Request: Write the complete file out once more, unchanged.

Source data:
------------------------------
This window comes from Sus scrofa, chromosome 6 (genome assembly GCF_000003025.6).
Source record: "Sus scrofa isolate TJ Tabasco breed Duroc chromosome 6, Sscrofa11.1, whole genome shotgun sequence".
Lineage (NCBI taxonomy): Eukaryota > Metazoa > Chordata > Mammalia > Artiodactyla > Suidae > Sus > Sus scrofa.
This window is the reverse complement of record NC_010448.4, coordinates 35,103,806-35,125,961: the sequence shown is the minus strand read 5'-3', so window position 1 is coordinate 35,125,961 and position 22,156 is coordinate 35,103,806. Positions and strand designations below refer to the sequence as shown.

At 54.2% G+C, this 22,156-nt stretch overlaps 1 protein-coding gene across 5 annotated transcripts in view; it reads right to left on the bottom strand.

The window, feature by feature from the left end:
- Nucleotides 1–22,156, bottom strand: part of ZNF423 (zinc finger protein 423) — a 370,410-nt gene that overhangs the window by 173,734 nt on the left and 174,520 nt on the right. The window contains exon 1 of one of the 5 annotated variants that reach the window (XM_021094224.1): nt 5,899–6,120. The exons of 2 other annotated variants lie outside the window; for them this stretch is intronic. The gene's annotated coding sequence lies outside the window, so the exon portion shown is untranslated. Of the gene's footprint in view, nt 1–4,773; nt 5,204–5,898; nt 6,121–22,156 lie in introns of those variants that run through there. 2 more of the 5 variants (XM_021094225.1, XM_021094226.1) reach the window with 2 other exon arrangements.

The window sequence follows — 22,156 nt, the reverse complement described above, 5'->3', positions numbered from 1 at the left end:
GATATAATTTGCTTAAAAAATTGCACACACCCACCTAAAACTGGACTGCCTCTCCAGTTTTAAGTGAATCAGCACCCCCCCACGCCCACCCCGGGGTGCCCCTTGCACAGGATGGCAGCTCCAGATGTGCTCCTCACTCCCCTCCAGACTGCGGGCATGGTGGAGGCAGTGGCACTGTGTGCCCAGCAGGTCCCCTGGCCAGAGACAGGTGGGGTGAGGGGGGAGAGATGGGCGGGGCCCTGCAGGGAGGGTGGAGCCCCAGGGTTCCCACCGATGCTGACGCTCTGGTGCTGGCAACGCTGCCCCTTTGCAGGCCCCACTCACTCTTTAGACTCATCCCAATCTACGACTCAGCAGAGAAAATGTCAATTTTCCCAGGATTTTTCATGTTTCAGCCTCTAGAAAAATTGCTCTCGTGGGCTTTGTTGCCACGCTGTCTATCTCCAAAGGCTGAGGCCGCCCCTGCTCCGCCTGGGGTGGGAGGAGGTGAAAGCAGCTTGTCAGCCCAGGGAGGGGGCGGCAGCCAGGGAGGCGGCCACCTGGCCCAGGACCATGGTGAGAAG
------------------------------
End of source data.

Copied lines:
This window comes from Sus scrofa, chromosome 6 (genome assembly GCF_000003025.6).
Source record: "Sus scrofa isolate TJ Tabasco breed Duroc chromosome 6, Sscrofa11.1, whole genome shotgun sequence".
Lineage (NCBI taxonomy): Eukaryota > Metazoa > Chordata > Mammalia > Artiodactyla > Suidae > Sus > Sus scrofa.
This window is the reverse complement of record NC_010448.4, coordinates 35,103,806-35,125,961: the sequence shown is the minus strand read 5'-3', so window position 1 is coordinate 35,125,961 and position 22,156 is coordinate 35,103,806. Positions and strand designations below refer to the sequence as shown.

At 54.2% G+C, this 22,156-nt stretch overlaps 1 protein-coding gene across 5 annotated transcripts in view; it reads right to left on the bottom strand.

The window, feature by feature from the left end:
- Nucleotides 1–22,156, bottom strand: part of ZNF423 (zinc finger protein 423) — a 370,410-nt gene that overhangs the window by 173,734 nt on the left and 174,520 nt on the right. The window contains exon 1 of one of the 5 annotated variants that reach the window (XM_021094224.1): nt 5,899–6,120. The exons of 2 other annotated variants lie outside the window; for them this stretch is intronic. The gene's annotated coding sequence lies outside the window, so the exon portion shown is untranslated. Of the gene's footprint in view, nt 1–4,773; nt 5,204–5,898; nt 6,121–22,156 lie in introns of those variants that run through there. 2 more of the 5 variants (XM_021094225.1, XM_021094226.1) reach the window with 2 other exon arrangements.

The window sequence follows — 22,156 nt, the reverse complement described above, 5'->3', positions numbered from 1 at the left end:
GATATAATTTGCTTAAAAAATTGCACACACCCACCTAAAACTGGACTGCCTCTCCAGTTTTAAGTGAATCAGCACCCCCCCACGCCCACCCCGGGGTGCCCCTTGCACAGGATGGCAGCTCCAGATGTGCTCCTCACTCCCCTCCAGACTGCGGGCATGGTGGAGGCAGTGGCACTGTGTGCCCAGCAGGTCCCCTGGCCAGAGACAGGTGGGGTGAGGGGGGAGAGATGGGCGGGGCCCTGCAGGGAGGGTGGAGCCCCAGGGTTCCCACCGATGCTGACGCTCTGGTGCTGGCAACGCTGCCCCTTTGCAGGCCCCACTCACTCTTTAGACTCATCCCAATCTACGACTCAGCAGAGAAAATGTCAATTTTCCCAGGATTTTTCATGTTTCAGCCTCTAGAAAAATTGCTCTCGTGGGCTTTGTTGCCACGCTGTCTATCTCCAAAGGCTGAGGCCGCCCCTGCTCCGCCTGGGGTGGGAGGAGGTGAAAGCAGCTTGTCAGCCCAGGGAGGGGGCGGCAGCCAGGGAGGCGGCCACCTGGCCCAGGACCATGGTGAGAAG